African tick-bite fever: a new entity in the differential diagnosis of multiple eschars in travelers. Description of five cases imported from South Africa to Switzerland.

Détails

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ID Serval
serval:BIB_59B693C4892F
Type
Article: article d'un périodique ou d'un magazine.
Sous-type
Etude de cas (case report): rapporte une observation et la commente brièvement.
Collection
Publications
Institution
Titre
African tick-bite fever: a new entity in the differential diagnosis of multiple eschars in travelers. Description of five cases imported from South Africa to Switzerland.
Périodique
International Journal of Infectious Diseases
Auteur(s)
Althaus F., Greub G., Raoult D., Genton B.
ISSN
1878-3511[electronic], 1201-9712[linking]
Statut éditorial
Publié
Date de publication
2010
Volume
14 Suppl 3
Pages
e274-e276
Langue
anglais
Notes
Publication types: Journal Article ; Research Support, Non-U.S. Gov't
Publication Status: ppublish
Résumé
African tick-bite fever (ATBF) is a newly described spotted fever rickettsiosis that frequently presents with multiple eschars in travelers returning from sub-Saharan Africa and, to a lesser extent, from the West Indies. It is caused by the bite of an infected Amblyomma tick, whose hunting habits explain the typical presence of multiple inoculation skin lesions and the occurrence of clustered cases. The etiological agent of ATBF is Rickettsia africae, an emerging tick-borne pathogenic bacterium. We describe herein a cluster of five cases of ATBF occurring in Swiss travelers returning from South Africa. The co-incidental infections in these five patients and the presence of multiple inoculation eschars, two features pathognomonic of this rickettsial disease, suggested the diagnosis of ATBF. Indeed, the presence of at least one inoculation eschar is observed in 53-100% of cases and multiple eschars in 21-54%. Two patients presented regional lymphadenitis and one a mild local lymphangitis. Though a cutaneous rash is described in 15-46% of cases, no rash was observed in our series. ATBF was confirmed by serology. Thus, ATBF has recently emerged as one of the most important causes of flu-like illness in travelers returning from Southern Africa. The presence of one or multiple eschars of inoculation is an important clinical clue to the diagnosis. It can be confirmed by serology or by PCR of a biopsy of the eschar. Culture can also be done in reference laboratories. Dermatologists and primary care physicians should know this clinical entity, since an inexpensive and efficient treatment is available.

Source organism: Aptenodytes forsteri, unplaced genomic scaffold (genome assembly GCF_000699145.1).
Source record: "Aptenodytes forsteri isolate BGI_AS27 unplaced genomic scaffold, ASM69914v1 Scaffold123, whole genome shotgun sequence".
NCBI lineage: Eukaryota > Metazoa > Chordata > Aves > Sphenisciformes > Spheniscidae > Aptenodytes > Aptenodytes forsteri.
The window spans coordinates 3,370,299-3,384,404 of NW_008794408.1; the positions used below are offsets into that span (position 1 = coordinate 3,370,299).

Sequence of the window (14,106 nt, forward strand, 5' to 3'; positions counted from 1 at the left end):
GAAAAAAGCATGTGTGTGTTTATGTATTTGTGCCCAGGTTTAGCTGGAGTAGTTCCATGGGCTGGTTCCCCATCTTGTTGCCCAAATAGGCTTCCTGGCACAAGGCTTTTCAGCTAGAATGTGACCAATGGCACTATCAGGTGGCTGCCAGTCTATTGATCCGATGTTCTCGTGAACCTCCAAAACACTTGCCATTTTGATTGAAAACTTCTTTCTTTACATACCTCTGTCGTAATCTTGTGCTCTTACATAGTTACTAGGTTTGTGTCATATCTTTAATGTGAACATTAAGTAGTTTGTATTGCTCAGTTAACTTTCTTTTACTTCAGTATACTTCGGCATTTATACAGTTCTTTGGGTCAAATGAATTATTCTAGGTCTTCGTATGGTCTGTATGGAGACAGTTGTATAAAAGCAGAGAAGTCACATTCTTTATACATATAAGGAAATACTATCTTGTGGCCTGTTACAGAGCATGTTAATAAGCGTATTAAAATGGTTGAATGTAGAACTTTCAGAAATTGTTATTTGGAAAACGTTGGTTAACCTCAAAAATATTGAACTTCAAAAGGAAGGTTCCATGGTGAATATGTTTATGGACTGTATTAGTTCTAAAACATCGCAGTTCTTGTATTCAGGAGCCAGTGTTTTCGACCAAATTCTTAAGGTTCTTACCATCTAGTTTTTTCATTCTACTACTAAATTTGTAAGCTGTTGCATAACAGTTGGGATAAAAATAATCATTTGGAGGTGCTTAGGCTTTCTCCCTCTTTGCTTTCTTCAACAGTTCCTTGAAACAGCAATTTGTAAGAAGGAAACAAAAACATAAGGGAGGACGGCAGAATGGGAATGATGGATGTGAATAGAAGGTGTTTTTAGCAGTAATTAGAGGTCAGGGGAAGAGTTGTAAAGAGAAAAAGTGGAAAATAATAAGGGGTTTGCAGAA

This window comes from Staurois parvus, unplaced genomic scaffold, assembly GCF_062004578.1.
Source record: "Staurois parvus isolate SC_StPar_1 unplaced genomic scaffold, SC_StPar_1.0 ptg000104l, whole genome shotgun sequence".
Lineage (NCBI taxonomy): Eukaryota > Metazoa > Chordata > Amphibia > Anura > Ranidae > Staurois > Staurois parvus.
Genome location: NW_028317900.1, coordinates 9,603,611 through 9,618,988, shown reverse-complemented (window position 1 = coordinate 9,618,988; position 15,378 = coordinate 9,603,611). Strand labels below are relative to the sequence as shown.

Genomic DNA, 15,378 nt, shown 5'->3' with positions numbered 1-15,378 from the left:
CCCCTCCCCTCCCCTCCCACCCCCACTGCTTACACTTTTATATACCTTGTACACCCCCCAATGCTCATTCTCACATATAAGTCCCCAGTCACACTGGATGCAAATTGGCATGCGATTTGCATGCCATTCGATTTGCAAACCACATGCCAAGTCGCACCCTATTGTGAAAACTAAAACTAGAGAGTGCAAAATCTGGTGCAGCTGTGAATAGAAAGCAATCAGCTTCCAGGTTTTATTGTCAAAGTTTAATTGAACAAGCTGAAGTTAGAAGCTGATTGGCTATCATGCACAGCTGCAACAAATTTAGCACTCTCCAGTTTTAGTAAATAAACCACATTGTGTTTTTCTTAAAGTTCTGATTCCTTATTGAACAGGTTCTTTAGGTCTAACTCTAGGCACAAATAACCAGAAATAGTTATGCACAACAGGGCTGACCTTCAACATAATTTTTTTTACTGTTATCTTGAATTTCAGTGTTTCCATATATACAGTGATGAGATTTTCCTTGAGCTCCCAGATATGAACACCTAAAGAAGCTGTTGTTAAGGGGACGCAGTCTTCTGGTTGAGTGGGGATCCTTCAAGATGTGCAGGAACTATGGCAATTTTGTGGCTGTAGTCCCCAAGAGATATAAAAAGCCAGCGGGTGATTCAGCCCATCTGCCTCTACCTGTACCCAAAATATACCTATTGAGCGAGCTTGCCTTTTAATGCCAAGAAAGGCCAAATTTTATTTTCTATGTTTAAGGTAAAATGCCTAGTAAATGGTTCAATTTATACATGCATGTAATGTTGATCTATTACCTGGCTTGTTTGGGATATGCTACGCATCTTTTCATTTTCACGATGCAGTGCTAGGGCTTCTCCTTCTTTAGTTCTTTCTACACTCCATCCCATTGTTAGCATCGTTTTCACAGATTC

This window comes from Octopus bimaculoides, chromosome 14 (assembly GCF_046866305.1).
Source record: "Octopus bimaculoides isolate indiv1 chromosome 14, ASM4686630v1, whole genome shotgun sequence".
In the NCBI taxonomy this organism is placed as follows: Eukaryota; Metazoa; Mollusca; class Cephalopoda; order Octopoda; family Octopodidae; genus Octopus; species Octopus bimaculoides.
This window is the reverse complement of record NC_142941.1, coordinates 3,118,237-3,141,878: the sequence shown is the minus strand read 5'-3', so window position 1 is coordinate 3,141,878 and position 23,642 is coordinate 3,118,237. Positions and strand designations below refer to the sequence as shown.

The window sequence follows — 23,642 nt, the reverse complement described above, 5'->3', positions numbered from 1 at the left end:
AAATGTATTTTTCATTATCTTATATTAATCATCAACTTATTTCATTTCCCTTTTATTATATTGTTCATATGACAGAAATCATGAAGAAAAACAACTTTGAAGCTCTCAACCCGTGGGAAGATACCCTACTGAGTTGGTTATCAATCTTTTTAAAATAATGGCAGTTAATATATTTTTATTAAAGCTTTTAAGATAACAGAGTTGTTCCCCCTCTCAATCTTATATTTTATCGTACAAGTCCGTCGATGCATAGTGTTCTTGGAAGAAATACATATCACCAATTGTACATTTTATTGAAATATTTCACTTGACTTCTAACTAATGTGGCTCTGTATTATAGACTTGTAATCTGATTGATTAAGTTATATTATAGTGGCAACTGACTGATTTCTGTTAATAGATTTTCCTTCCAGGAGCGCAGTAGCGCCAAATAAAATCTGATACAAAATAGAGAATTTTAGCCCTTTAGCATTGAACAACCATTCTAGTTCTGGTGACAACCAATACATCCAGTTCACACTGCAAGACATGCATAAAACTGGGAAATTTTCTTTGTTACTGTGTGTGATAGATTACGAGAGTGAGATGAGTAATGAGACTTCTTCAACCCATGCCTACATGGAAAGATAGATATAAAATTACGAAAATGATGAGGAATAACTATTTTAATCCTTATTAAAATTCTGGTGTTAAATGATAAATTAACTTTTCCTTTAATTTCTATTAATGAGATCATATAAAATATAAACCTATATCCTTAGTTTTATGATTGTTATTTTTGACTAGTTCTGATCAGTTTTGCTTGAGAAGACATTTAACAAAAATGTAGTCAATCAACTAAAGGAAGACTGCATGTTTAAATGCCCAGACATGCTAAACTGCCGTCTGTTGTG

Pubmed
Web of science
Open Access
Oui
Création de la notice
02/07/2010 19:26
Dernière modification de la notice
20/08/2019 15:13
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